So I’ve been bumping “Not Above That,” and I wanted to know the musical story behind it. It’s such a great track!
DR: Thank you! It actually didn’t sound like that, it was a completely different record. Maya Vik [the song’s co-writer]—she’s very up and coming. She plays the bass and is very Apollonia and Prince. She’s white but she has this big head of hair and ’80s infused, I love it! So when we did the record, it was super ’80s, slow and very downbeat. After like two weeks I get bored, and I was like it’s so cheesy. Not that they made it cheesy, but I felt it could be so much more and way more aggressive. I gave Machinedrum the a capella, and he came back with this driving break, and it was insane. So I came up with these melodic verses that came in with his heavy feel, and it created an interesting hybrid. All of my songs evolve and always changes. Every song that I’ve done never started the way it is now.
The lyric video has this really funky 3-D effects to it, and I’ve admired the way that you make sure visuals are as important as the song. And there aren’t a lot of artists now who are really pushing the visual front.
DR: Some people don’t resonate with auditory, they resonate with visual. Some hear things in color and have to see to understand it. We shouldn’t be lacking on one or the other—if you’re making an incredible auditory experience, you have to give people the opportunity to see it visually as well. People can hate a song based off the way it looks visually, and some can fall in love with the record because the visual was better than the actual song. That marriage is needed. And I grew up where my mom made me watch [Mikhail] Baryshnikov, Gene Kelly and the Nicholas Brothers dance. I was in awe watching the way they move, and I fell in love with the art.
Now I won’t do a song if I can’t see it visually in my mind and if I don’t know the choreography to it already. That’s how it was in the ’90s: Aaliyah was giving you a full 8-count in a leather bra, Missy [Elliott] was giving a full moment. Like the records were great, and the videos had the audacity to be ten times better! And Aphex Twin too. Their music was industrial and then you saw the videos and was like, “I’m gonna have nightmares tonight. This is fucking gnarly!” And that was cool for me. I remember watching “Black Hole Sun” by Soundgarden and their eyes got big and their faces were stretched, it was super chilly and uncomfortable. But it was pretty dope they made me feel that.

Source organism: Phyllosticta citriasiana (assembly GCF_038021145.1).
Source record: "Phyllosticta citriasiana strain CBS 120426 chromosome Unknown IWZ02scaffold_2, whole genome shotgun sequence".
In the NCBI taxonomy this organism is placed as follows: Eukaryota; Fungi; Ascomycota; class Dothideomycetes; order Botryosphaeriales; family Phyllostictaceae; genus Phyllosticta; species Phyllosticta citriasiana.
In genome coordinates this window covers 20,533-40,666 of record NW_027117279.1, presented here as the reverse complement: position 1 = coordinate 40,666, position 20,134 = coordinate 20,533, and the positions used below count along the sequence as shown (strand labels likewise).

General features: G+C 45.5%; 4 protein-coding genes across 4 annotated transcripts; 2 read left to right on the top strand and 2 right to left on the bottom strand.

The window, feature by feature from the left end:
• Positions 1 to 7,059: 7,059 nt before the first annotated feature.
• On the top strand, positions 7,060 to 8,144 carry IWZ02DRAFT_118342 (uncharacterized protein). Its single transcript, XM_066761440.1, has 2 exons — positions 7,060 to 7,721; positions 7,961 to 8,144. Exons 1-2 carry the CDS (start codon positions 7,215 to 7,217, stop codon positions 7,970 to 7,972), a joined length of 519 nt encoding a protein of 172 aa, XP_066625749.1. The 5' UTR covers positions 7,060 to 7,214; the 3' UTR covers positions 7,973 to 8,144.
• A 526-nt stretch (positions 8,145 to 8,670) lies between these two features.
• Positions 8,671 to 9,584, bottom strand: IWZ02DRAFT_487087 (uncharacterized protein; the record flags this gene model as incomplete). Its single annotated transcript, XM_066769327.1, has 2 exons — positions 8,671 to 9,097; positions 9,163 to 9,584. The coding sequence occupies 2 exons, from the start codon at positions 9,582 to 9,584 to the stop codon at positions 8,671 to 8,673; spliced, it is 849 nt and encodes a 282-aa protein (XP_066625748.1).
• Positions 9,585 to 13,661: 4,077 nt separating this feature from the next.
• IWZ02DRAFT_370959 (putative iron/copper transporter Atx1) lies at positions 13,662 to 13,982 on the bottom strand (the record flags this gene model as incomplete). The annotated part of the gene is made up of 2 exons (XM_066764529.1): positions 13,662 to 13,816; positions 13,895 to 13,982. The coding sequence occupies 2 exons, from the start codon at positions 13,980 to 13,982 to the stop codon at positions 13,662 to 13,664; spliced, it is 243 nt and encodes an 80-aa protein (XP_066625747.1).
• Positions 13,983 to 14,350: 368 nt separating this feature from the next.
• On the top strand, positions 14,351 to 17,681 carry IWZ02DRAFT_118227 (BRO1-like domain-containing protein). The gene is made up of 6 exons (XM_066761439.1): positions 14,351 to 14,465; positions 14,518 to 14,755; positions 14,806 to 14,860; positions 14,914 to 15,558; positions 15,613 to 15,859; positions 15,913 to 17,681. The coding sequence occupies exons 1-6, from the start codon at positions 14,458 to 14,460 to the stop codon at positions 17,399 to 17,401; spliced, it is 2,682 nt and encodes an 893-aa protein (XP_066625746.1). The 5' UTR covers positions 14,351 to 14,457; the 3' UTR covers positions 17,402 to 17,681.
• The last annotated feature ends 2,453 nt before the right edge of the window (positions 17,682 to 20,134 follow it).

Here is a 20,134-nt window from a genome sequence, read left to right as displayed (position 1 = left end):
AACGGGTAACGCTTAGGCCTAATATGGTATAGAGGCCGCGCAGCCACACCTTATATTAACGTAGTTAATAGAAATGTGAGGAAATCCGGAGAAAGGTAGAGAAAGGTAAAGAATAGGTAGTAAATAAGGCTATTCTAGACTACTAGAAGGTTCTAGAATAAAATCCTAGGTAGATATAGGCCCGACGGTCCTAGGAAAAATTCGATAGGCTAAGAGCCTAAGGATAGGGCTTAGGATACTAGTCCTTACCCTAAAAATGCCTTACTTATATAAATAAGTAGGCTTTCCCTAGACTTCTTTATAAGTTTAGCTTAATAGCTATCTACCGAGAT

I watched your Adele cover of “Hello” earlier and it was incredible! Why did you choose that song in particular?
DR: It’s well written, and I usually don’t do covers. Like when I did Katy Perry’s “Dark Horse,” I made it so different. People are now doing videos to songs, like remaking these songs. No disrespect but I just find that totally odd. But I think that’s where we are now and it’s the only way to keep everyone’s attention. I don’t think it’s anyone’s fault, they’re just trying to stay relevant in the times. So when I do something, it has to be pout of respect to the artist. Adele is Adele. So if you fuck that up, it’s on you.
Would you ever want to collaborate with other artists in the future?
DR: What I find with collaborations is that people are dying for co-signs. I love certain people, like the Alabama Shakes are amazing and I love Leon Bridges and the girl group King. But what I’ve learned from collaborations is that when I was at my lowest, no one was looking to work with me. I kind of got used to figuring things out on my own to the point where if it happens, that’s cool–but there’s no diehard need to collaborate. I like the build of collaborating with producers and musicians, that would be fresh. Like working with Nigerian dancers in Lagos or Misty Copeland–cool things like that would be dope.
I think now people look for a certain attachment just to get chart success, but there’s nothing organic about it.
DR: And that’s not really where I’m at. I’m looking to collaborate in a different way. The new contemporary artists out there, like illustrators and comic book designers. [I want to] do something on a digital platform like with Samsung and get outside the box with 3-D and 4-D stuff. Like what Intel did with Lady Gaga, that’s what I think of when it comes to collaborations. Not necessarily features.
I’ve been following you ever since the Danity Kane days, and I feel like you’re in a different state of mind with each project release. ForRED*emp*tion, what is the mindset right now?
DR: I’m happy, and in my own skin and loving myself. I know you can relate to this as a black woman, but I grew up in the South where brown and nappy hair were not in. I had hard times with loving self. And then being in a group that was predominantly white and I had a different voice—that wasn’t easy. I left school for that and had to graduate online, my family lost everything and the job that I love had left. It was like every time I would get eight steps up, ten more would fall down. So to be where I’m at now is because I’ve worked very hard—nothing was given. I’m accepting me as a woman, and most don’t get to that point. So that’s what this album is: an acceptance of self. And the fan base that I’ve developed deserve that too. They’re like little misfits. I’ve heard stories about them being being shamed, bullied…horrible shit, and this is their release. I have a huge gay fan base and they’ve gone through a lot, and this will be our story. That can be super cliche, but it’s fucking real life dude.